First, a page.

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Swim streamer

From Openwaterpedia
night swim streamer at night with red LED lights on the cloth
Hoist and structure of the underwater swim streamer, photo courtesy of Christi Barli in the Straits of Florida

noun - A swim streamer (or sarashi or さらし (in Japanese) is a piece of cloth or illuminated material that is runs underneath an open water swimmer or parallel to an escort boat for the benefit of guiding and protecting an open water swimmer during an ocean swim or channel crossing.

Types[edit]

Structures[edit]

The underwater swim streamer or night swim streamer cloth or material is used during daytime hours; the material is illuminated during the nighttime hours for easier viewing. The navigational aid is hoisted from the escort boat and anchored in the water so the cloth or material runs 1-3 meters underneath the surface of the water.

Purposes[edit]

The swim streamer can serve to help guide the swimmer and/or as a shark deterrent if the swimmer swims directly above the submerged swim streamer.

Usage[edit]

Diana Nyad used a swimmer's streamer during her swim from Cuba to Florida.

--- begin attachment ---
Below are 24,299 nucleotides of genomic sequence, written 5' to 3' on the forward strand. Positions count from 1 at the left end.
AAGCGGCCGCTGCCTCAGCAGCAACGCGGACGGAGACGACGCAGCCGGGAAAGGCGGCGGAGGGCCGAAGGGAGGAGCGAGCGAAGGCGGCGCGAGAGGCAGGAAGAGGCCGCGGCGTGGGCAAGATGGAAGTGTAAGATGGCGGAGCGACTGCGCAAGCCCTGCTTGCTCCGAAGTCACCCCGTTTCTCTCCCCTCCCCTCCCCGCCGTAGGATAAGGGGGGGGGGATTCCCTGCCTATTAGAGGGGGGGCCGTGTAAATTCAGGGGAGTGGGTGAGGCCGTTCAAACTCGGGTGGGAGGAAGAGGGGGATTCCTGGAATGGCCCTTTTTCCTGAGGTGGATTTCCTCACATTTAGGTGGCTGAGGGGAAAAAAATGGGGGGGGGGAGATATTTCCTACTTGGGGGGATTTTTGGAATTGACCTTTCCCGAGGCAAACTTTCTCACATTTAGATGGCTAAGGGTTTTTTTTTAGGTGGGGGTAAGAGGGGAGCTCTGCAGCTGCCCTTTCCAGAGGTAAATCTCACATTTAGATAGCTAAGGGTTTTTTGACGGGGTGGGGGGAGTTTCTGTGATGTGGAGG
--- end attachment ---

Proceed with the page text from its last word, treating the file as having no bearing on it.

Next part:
Advantages[edit]

  • The marathon swimmer can look straight down in the water at the swim streamer on every stroke in order swim straight (i.e., parallel to the escort boat).
  • The swimmer can also conserve energy and improve their navigational course by not constantly looking up at the boat, especially during the night.
  • Sharks can be deterred by its proximity to the swimmer.

Use Around The World[edit]

Video of Swim Streamer in Tsugaru Channel and Sado Channel[edit]






The swim streamer and the pole of the swim streamer can be seen in the videos of the Tsugaru Channel and Sado Channel crossings.

Synonyms[edit]

Swimmer's streamer, Swimmer's guide, sarashi (さらし in Japanese), underwater streamer, streamer, night swim streamer, underwater swim streamer, on-the-water swim streamer

On-the-surface Swim Streamer[edit]


Epic Swim 2020 members Nick Hobson, Jon Ornée, Dave Ornée, Jeremy Sall, Matt Smith, and Todd Suttor, filmed by Michael Dillon, used an on-the-water swim streamer while swimming across Lake Michigan.

External links[edit]